This is an Americanized version of my English IPA, Rājasthān. For this year's Vice City each of the brewers is providing 3 'competition' beers -- brown ale, bitters and American IPA. Since my English IPA is only barely English, I thought it would be easy to convert to a more American approach. For the base malt I went with my standby Canada Malting Pale. For the yeast I decided to try Anchor's Liberty Ale yeast, mostly because I've been using the Sierra Nevada strain a lot and wanted to try something else.
The hops were trickier. Rājasthān uses super-tropical hops like Citra or Pacific Jade. I definitely wanted to keep that tropical flavor, but the typical American approach tends towards pine and grapefruit flavors (at least the American IPAs I like do). My hop freezer was full of Amarillo, Simcoe, Cascade and Pacific Jade, so I decided to go with a mix of those. This should hopefully give me an interesting mix of tropical, piney and grapefruit hop aromas. Or maybe it'll just taste muddy and indistinct, we'll see.
Because of time constraints I'm not going to dry hop this beer, instead I'm going back to the hopstand technique. My last attempt at this still wasn't quite as hoppy as I wanted, so I made two changes: I upped the amount of hops added at flameout (now about 6 g of hops per liter of wort) and I stirred the wort every 15 minutes during the 90 minute hopstand. The stirring was suggested by hopstand evangelist Kristen England; I'm hoping that it gives this beer great hop character.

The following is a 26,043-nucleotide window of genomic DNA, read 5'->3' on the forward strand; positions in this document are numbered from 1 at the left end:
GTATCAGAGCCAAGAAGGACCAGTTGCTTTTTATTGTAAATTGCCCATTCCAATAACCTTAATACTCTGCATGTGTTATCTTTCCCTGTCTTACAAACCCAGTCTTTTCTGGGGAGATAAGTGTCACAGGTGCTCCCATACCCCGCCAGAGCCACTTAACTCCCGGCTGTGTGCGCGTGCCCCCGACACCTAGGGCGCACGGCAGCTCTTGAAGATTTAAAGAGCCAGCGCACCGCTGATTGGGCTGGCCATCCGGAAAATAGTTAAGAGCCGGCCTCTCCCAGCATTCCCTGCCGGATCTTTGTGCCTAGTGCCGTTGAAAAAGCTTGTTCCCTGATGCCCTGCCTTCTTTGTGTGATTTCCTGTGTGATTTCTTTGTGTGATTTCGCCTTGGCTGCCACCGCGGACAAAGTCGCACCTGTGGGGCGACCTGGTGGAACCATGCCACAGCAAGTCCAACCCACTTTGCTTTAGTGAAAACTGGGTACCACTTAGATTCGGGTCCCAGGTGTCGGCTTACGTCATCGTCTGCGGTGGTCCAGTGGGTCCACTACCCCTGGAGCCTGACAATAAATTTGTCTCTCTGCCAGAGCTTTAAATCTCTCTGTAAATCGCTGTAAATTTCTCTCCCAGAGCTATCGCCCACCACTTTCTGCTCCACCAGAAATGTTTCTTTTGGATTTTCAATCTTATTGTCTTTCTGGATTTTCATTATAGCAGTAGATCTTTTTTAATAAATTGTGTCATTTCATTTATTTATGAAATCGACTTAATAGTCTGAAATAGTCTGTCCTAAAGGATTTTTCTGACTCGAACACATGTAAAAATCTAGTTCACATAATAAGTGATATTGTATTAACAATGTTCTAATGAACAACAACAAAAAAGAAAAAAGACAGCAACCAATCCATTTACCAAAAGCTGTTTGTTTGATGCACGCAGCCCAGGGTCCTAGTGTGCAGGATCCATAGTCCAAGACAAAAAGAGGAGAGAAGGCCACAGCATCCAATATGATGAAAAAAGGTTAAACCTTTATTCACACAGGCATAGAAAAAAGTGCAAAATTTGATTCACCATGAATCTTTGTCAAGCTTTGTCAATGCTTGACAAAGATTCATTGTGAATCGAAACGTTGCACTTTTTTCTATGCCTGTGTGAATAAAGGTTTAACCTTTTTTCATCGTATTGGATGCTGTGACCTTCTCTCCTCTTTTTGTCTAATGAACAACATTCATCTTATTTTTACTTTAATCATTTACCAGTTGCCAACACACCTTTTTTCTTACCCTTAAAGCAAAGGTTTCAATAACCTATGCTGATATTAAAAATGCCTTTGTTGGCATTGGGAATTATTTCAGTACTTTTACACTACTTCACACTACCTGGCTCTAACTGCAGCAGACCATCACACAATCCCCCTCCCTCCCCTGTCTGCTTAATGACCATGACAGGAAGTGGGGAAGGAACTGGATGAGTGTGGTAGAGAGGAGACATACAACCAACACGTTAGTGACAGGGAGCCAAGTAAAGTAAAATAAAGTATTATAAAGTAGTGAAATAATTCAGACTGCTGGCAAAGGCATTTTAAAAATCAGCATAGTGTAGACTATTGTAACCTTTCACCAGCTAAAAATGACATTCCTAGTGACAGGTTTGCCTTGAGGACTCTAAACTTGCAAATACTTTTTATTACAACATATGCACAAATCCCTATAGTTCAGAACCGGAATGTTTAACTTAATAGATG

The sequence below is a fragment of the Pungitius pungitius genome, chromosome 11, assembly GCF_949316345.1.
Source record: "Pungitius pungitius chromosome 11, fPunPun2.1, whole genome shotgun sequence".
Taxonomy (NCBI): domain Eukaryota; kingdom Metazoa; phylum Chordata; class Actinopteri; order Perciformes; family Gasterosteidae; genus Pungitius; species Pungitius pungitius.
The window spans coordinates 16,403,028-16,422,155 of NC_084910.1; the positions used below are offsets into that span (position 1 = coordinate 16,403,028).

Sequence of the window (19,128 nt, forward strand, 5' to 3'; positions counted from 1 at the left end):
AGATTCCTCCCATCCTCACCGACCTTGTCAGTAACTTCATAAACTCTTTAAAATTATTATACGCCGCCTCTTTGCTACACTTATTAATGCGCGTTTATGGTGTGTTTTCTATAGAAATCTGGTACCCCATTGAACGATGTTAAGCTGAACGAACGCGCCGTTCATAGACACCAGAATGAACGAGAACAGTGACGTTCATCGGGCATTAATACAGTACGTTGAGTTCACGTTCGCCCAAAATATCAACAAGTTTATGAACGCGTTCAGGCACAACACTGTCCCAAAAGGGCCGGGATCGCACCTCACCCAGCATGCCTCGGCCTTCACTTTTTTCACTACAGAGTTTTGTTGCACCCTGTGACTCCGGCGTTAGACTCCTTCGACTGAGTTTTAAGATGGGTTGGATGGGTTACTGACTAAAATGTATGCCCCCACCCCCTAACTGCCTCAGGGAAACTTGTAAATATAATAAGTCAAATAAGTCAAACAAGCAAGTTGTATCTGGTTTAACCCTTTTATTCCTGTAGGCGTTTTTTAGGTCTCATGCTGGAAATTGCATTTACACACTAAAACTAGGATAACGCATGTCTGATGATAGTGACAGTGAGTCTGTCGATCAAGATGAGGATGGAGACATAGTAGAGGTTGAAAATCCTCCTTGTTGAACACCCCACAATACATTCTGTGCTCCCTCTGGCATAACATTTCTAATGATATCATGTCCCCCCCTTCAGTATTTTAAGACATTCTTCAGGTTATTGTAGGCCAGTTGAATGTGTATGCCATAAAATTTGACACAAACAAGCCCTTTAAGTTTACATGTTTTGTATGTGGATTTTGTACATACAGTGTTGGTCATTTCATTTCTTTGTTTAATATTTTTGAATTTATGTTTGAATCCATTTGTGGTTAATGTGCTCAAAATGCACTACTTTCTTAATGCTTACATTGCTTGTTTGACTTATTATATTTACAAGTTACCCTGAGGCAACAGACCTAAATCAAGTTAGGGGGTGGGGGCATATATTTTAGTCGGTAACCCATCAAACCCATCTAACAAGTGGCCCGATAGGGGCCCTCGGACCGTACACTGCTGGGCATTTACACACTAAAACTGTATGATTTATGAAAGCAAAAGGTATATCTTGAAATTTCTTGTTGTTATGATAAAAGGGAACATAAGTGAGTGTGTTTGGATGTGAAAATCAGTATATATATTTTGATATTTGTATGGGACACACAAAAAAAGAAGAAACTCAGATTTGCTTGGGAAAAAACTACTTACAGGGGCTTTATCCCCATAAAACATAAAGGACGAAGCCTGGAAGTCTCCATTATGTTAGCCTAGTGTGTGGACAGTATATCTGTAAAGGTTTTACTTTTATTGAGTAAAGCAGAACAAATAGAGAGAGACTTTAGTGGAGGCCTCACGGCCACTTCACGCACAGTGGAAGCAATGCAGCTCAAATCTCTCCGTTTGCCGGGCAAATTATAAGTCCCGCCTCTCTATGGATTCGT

The name comes from a recent recurring joke on the Pod F. Tompkast which has tickled my fancy.
I apparently need to invest in a grain mill. Although the grist looked well crushed when I left the store, my extract efficiency didn't even crack 60%. I spent 30 minutes stirring and re-testing the wort, sure that the gravity measurement was wrong -- it wasn't. In order to make up the difference I threw in a little over 2lb of dextrose, and bumped up the honey addition by a half-pound.
When I looked at the grains after mashing it seemed like a lot of them hadn't been crushed, which would certainly explain the efficiency. I'm not entirely sure how the escaped the grain mill unscathed, but I'll have to pay close attention to the crush next time.
Even with all the extra sugar my OG came in 3 points low. I still haven't nailed down the evaporation rate of the new kettle. It seems to be dependent on the volume of wort I'm boiling. If I'm making a 5-gallon batch then I'll evaporate about 18% per hour. But with a 8-gallon batch like this one the evaporation rate drops to 15%.
Mishaps aside the wort looked and tasted good. I'm looking forward to the final result!